traffic and foggy hills

Can commuter traffic be managed by new policies and by rewarding behaviours that reduce pollution?

The picture above shows Ireland from two very different perspectives: on the left you can see normal winter commuter traffic near Dublin, on the right the idyllic view we now have from our new home in the Shire, I mean West Cork. Why am I even comparing them?

See, one of the things I advocate for the most is a shift from “standard commuter patterns” (go to work and come back all at the same time and along the same routes) to different strategies: work from home solutions (highly achievable for an inordinate amount of people nowadays), staggered commuting patterns where  – based on people’s needs and preferences – the start and end time of your working day can be different from other commuters.  That is if you really have to be in an office or a factory.

Take for instance a family with school going kids: mum could go to work early while dad organises the school run and goes to work later. When mum is ready to come home she can pick up the kids at the right time, without having to run or having to use child minding facilities.

Another scenario could see both parents – or maybe just one – work from home and have time to take care of the kids drop off and collection.
Again, starting at staggered times would facilitate the parental duties and a better life/work balance.

We don’t have young kids, ours is a teenager, so most of these issues do not apply to us; nevertheless I would consider a work from home solution.

The effects of this choice multiplied by thousands of workers could drastically reduce pollution and oil products consumption, meaning relevant savings too.
I could for instance get rid of my gas guzzler and replace it with an electric car – ideally a Tesla!:) – like many of my friends know I would.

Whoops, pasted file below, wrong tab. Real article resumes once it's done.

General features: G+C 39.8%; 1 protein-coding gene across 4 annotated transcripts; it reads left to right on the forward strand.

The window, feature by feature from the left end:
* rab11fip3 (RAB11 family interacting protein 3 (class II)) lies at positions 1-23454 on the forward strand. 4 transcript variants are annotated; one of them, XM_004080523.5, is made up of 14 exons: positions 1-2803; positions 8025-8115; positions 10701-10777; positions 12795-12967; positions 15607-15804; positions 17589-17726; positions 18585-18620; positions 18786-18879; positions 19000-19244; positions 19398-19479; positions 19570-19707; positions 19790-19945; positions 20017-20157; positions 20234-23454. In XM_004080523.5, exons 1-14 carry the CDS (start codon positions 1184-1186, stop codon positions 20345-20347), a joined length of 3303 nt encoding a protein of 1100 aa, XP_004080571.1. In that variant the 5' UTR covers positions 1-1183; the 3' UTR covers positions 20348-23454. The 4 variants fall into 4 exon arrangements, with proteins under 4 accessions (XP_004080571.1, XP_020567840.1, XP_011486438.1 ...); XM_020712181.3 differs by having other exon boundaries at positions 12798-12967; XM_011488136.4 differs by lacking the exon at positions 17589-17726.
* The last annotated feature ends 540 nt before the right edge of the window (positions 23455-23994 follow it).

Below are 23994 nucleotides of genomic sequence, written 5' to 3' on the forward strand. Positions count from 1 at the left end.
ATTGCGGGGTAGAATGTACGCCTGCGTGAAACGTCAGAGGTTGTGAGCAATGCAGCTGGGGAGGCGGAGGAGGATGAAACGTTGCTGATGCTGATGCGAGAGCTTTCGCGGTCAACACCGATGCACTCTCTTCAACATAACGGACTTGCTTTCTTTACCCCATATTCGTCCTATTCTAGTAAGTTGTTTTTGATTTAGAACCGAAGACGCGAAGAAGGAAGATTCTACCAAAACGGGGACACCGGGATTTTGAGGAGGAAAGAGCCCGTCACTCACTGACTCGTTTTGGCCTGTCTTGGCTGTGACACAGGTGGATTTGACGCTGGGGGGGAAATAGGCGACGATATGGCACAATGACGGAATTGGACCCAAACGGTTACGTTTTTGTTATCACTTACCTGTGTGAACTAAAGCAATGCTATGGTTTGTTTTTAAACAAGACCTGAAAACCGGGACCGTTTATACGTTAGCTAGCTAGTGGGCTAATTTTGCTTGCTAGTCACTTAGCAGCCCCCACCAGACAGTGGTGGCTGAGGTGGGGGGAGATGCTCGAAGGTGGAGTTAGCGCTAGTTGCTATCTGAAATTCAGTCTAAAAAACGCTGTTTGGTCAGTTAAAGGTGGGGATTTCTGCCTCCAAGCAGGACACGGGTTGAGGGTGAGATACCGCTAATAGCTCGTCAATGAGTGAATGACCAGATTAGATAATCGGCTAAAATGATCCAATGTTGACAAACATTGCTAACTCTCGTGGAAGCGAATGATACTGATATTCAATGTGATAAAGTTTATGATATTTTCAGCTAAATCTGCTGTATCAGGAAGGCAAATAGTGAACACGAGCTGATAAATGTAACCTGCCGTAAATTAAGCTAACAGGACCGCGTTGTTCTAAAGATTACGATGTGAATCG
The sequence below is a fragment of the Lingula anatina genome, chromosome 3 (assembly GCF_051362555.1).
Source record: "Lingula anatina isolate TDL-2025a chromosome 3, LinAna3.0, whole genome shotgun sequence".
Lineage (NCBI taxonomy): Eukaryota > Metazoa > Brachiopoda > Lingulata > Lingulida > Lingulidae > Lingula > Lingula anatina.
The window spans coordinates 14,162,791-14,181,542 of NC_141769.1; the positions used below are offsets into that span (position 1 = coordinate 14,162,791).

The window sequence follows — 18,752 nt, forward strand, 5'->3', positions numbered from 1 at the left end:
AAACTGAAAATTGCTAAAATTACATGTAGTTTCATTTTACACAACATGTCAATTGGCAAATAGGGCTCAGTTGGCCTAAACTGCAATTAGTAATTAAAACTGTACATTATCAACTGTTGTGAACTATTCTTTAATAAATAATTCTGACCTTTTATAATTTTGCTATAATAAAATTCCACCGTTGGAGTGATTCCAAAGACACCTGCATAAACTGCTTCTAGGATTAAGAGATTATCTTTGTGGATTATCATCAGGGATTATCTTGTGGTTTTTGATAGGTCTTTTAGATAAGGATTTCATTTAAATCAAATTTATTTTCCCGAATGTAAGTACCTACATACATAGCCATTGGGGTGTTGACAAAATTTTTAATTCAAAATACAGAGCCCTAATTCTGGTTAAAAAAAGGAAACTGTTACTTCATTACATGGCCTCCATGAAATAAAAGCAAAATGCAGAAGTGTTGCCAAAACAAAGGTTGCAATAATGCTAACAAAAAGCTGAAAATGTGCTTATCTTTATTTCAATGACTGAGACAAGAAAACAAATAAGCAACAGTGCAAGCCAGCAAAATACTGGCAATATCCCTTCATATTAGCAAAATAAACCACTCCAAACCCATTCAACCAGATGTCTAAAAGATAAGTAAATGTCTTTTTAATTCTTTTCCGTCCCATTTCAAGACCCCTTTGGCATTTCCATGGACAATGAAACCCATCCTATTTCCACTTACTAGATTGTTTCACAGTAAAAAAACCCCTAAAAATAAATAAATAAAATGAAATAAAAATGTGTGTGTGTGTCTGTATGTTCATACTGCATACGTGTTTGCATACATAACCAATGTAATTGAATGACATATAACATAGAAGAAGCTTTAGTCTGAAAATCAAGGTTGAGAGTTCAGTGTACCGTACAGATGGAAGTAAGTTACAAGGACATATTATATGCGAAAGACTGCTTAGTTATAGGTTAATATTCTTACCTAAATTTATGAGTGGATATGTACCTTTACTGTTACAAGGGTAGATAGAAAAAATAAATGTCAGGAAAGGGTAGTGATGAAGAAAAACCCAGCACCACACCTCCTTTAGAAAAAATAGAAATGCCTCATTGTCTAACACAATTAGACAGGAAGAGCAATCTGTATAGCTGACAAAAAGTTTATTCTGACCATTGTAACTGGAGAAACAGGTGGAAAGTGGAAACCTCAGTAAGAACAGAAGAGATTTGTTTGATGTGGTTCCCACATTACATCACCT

A lot of people could get rid of one of the two family cars often present in a drive.
Huge savings just for that reason.
Once the car is not the main means of transportation for a majority of workers, the traffic for the remaining ones that have to go to work would be exponentially reduced, which in turn would mean commuting times would be shorter, public transport could be more efficient, etc. I’m sure you get my drift by now.

The problem is that more often than not when you interview for a job and ask if the company has a work from home policy you expose yourself and you are looked at like you’ve got two heads. I do understand that remote work needs to be planned by an organization and that’s why it always surprises me when even today there is not even a draft policy in place in many companies.
There are exceptions, of course, and some companies make a point of offering work from home opportunities too.

I would like to see remote work becoming more prevalent; I do not mean to completely remove personal interaction or the need to go to the office if we do want to for whatever reason, what I mean is for the option to be there for the taking, within a certain framework of trust and results expected/provided.

Companies that do promote this behaviour should be rewarded by the policy makers.

People that make this choice should be rewarded too.

Let’s save the planet, shall we?!:)

Leave a Reply

Your email address will not be published. Required fields are marked *